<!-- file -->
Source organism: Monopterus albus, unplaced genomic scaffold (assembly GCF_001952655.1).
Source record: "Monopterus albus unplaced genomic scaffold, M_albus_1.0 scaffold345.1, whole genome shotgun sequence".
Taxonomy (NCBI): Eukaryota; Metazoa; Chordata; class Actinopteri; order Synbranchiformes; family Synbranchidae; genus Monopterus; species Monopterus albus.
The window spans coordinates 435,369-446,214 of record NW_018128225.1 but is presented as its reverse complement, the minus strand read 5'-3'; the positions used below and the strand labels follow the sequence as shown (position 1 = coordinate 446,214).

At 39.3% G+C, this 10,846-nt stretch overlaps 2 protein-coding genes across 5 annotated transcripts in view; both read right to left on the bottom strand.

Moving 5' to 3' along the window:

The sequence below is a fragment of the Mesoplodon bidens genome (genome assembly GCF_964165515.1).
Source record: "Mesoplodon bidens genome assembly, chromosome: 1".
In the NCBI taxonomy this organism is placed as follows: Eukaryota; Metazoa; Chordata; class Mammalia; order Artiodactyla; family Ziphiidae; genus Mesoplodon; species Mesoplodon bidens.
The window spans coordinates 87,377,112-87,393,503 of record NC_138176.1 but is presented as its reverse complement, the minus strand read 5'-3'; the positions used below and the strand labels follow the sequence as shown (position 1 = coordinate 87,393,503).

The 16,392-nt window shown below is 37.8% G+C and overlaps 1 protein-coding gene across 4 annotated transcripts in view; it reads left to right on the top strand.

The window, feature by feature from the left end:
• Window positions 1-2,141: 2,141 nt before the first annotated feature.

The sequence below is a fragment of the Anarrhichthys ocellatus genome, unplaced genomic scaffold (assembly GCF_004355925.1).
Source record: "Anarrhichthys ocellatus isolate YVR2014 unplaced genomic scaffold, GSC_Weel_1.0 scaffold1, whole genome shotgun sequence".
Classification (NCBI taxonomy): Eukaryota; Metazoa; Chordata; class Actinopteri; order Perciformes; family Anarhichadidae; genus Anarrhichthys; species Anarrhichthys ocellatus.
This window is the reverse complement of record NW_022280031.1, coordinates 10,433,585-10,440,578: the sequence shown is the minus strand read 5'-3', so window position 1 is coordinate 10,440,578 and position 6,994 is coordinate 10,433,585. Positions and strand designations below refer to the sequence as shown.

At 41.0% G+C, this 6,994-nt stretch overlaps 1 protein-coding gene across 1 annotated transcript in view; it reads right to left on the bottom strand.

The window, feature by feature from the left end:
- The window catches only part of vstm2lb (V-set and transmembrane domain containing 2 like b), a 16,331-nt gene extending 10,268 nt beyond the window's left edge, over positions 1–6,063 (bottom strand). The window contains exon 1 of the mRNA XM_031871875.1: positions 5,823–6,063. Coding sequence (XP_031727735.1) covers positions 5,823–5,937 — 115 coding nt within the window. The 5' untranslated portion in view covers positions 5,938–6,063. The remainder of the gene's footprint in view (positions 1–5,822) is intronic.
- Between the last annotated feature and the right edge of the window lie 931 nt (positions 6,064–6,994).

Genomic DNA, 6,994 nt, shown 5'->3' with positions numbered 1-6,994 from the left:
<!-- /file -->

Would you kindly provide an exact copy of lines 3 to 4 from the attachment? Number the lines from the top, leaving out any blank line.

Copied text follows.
Taxonomy (NCBI): Eukaryota; Metazoa; Chordata; class Actinopteri; order Synbranchiformes; family Synbranchidae; genus Monopterus; species Monopterus albus.
The window spans coordinates 435,369-446,214 of record NW_018128225.1 but is presented as its reverse complement, the minus strand read 5'-3'; the positions used below and the strand labels follow the sequence as shown (position 1 = coordinate 446,214).